Differences Between the Functional Health Model and Your MD
The kind of medicine practiced by Medical Doctors is termed allopathic medicine. By definition, this refers to a medical doctor using pharmaceutical drugs, radiation, and/or surgery to treat disease. Only a medical doctor can practice medicine. Other terms for allopathic medicine are Western, orthodox, mainstream and conventional. The term “allopathy” originated in 1810 to discern between homeopathy and conventional medicine. Homeopathy is a much-disputed treatment of disease by administering small amounts of a substance that would normally cause the disease and falls under the classification of alternative medicine.
So, What is Functional Health?
Functional health, on the other hand, is a form of medicine practiced by all forms of practitioners including medical doctors. Functional Health was born in 1991 fathered by Jeffry Bland, a chemist. Jeffrey Bland and his wife, Susan, recognized that disease was born out of a cesspool of genetics, environmental influences, and lifestyle choices and that by modifying these variables health might be regained and the body energized. Their overall philosophy centered around understanding how these variables interacted and developing an individualized treatment plan that addressed the risk factors.
In functional health the body is not seen as a dysfunctional array of organ systems, but rather as a whole person with roots to the pathophysiology of their illness that can be addressed through an integrated treatment plan involving lifestyle medicine, botanicals, nutrition, environmental control and other variables in the matrix of personalized assessment and care planning.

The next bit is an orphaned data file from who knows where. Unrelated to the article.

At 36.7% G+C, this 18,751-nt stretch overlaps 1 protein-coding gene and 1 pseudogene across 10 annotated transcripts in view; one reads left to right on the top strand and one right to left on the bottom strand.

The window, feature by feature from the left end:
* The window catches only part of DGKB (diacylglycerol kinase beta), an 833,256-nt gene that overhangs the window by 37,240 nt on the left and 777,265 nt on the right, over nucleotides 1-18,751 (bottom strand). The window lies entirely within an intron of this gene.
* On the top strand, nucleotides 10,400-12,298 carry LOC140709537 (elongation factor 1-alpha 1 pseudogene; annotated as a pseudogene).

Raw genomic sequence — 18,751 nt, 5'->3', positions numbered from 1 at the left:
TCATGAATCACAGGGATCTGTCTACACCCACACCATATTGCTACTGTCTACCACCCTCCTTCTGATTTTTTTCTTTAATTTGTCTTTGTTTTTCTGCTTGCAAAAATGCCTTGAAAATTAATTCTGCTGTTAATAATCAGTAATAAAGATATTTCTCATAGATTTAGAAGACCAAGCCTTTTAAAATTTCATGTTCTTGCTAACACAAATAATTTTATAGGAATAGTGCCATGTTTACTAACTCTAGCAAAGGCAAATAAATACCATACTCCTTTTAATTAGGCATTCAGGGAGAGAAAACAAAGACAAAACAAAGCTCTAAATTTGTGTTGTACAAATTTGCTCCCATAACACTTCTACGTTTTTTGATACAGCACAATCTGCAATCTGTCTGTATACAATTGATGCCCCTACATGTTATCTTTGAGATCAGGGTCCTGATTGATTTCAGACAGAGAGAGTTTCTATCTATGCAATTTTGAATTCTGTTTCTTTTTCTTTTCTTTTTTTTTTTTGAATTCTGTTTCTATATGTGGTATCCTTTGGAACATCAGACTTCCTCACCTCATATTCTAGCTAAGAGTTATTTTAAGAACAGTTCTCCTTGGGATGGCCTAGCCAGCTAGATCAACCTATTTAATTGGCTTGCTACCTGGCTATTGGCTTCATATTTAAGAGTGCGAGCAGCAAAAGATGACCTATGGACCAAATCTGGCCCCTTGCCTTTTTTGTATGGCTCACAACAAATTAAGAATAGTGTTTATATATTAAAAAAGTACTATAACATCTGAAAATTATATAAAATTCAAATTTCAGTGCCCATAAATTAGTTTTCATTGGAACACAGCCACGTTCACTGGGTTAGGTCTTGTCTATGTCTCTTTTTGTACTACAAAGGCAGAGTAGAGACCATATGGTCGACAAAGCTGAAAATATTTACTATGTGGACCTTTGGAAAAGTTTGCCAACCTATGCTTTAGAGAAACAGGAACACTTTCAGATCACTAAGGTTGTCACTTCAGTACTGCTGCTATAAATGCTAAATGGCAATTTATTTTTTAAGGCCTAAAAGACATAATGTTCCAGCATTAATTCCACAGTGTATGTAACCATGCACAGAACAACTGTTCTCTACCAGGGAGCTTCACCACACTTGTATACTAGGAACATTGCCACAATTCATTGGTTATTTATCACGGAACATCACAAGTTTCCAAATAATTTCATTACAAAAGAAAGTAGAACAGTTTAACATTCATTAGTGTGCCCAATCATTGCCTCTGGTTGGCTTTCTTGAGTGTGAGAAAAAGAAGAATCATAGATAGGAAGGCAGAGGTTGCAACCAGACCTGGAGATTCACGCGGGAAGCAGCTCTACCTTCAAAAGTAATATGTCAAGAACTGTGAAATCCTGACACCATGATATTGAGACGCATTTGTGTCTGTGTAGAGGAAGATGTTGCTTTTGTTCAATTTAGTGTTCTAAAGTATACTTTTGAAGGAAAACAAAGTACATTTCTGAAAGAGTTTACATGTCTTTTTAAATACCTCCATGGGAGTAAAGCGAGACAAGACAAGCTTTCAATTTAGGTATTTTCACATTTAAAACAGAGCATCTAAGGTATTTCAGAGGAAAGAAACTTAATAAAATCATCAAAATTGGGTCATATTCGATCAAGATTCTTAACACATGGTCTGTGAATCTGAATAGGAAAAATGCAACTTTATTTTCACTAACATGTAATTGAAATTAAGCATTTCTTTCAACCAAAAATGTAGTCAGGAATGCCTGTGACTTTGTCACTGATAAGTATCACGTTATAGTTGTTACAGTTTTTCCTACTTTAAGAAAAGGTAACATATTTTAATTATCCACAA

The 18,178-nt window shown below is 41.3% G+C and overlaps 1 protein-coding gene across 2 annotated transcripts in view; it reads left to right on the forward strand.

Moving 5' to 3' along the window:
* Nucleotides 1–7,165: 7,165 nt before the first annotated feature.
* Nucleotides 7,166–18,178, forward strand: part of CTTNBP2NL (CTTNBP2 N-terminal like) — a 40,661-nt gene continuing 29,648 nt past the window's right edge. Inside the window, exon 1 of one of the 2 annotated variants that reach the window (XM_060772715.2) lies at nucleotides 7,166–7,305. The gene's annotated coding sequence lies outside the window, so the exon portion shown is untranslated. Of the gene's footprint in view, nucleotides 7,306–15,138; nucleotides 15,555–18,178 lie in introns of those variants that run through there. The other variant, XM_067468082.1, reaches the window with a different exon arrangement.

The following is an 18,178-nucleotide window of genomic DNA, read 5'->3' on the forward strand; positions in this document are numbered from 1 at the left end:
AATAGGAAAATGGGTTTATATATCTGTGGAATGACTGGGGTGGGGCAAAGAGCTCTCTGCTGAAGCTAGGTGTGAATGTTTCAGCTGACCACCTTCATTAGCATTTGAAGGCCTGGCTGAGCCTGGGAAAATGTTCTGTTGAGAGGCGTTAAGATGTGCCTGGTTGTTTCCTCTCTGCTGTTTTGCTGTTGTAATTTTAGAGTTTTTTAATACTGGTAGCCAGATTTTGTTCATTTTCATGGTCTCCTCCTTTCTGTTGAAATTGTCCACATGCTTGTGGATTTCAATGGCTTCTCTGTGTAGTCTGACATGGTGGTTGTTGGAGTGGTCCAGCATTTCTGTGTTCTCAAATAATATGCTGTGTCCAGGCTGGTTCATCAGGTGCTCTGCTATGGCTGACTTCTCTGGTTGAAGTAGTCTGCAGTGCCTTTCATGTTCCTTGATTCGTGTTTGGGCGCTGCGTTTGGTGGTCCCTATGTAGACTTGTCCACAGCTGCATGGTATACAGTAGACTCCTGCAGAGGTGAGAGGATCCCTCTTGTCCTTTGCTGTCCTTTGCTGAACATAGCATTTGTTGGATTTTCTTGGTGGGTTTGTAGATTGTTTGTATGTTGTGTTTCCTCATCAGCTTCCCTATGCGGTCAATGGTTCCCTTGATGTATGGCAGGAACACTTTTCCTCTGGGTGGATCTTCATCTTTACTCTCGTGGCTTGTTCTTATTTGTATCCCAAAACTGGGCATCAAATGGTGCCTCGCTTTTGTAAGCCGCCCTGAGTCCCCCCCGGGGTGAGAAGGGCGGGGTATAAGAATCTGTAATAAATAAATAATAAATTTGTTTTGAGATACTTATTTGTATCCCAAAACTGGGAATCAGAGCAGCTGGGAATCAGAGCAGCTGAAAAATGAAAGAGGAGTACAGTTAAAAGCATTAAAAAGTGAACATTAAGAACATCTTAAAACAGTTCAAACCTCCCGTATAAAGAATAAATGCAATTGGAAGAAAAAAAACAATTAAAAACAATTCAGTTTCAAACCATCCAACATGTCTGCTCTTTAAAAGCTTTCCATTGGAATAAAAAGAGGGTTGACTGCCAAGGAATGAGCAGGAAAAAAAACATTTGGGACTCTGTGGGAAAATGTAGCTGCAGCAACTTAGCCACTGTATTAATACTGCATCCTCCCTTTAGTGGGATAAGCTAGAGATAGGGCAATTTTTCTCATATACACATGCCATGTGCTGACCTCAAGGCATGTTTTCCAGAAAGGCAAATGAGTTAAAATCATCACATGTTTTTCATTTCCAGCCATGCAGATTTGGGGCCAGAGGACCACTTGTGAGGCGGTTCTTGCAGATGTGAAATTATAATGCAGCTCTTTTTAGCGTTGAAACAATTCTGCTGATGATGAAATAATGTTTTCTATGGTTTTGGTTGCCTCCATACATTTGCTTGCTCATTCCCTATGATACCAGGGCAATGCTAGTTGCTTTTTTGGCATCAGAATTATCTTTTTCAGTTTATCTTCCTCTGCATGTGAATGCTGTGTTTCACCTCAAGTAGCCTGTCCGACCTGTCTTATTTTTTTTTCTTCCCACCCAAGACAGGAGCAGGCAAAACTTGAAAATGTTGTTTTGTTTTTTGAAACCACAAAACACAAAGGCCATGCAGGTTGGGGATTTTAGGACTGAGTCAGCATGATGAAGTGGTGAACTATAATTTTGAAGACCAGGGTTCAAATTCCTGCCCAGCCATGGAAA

The goal of functional health is to move the patient away from a disease-centered symptom approach to a path of optimum wellness nurtured by a patient empowered healthcare system that deals with the root causes of illness. Functional health addresses these root causes of illness in a system like approach with the patient and practitioner engaged in a therapeutic relationship with common goals.
Why the Need for Functional Health?
The number of individuals suffering from chronic illnesses is rising at an unprecedented rate. Our rate of obesity is close to 40% nationally now, up from 33.8% in the year 2000. Obesity-related diseases such as stroke, type 2 diabetes, and heart disease have climbed as well. All of these conditions have notable systemic risk factors associated with them that are preventable or repairable.
The system of medicine practiced by most physicians revolves around “acute” care such as appendicitis, a tonsillectomy, bronchitis or the flu. These conditions are of short duration and require little systemic intervention unlike chronic illnesses such as diabetes, obesity or high blood pressure. Treatment for acute conditions often requires pharmaceuticals, surgery or specialist referral. The acute care approach does not work for long term chronic conditions that need behavioral intervention.
Most physicians are not adequately trained to treat chronic diseases in the areas of nutrition/diet, exercise or behavioral therapy that are so drastically needed to begin the healing process of these illnesses. The first line of therapy for diabetes is nutrition except in the rare case where blood sugars are so high insulin is immediately prescribed. Yet, patients are lucky if their MD has even one course in nutrition.
Functional health integrates the concepts of allopathic medicine into its expansive program of nutrition, botanical, supplemental, detoxification and stress-management toolbox thus providing the patient with a more comprehensive approach to chronic disease care.
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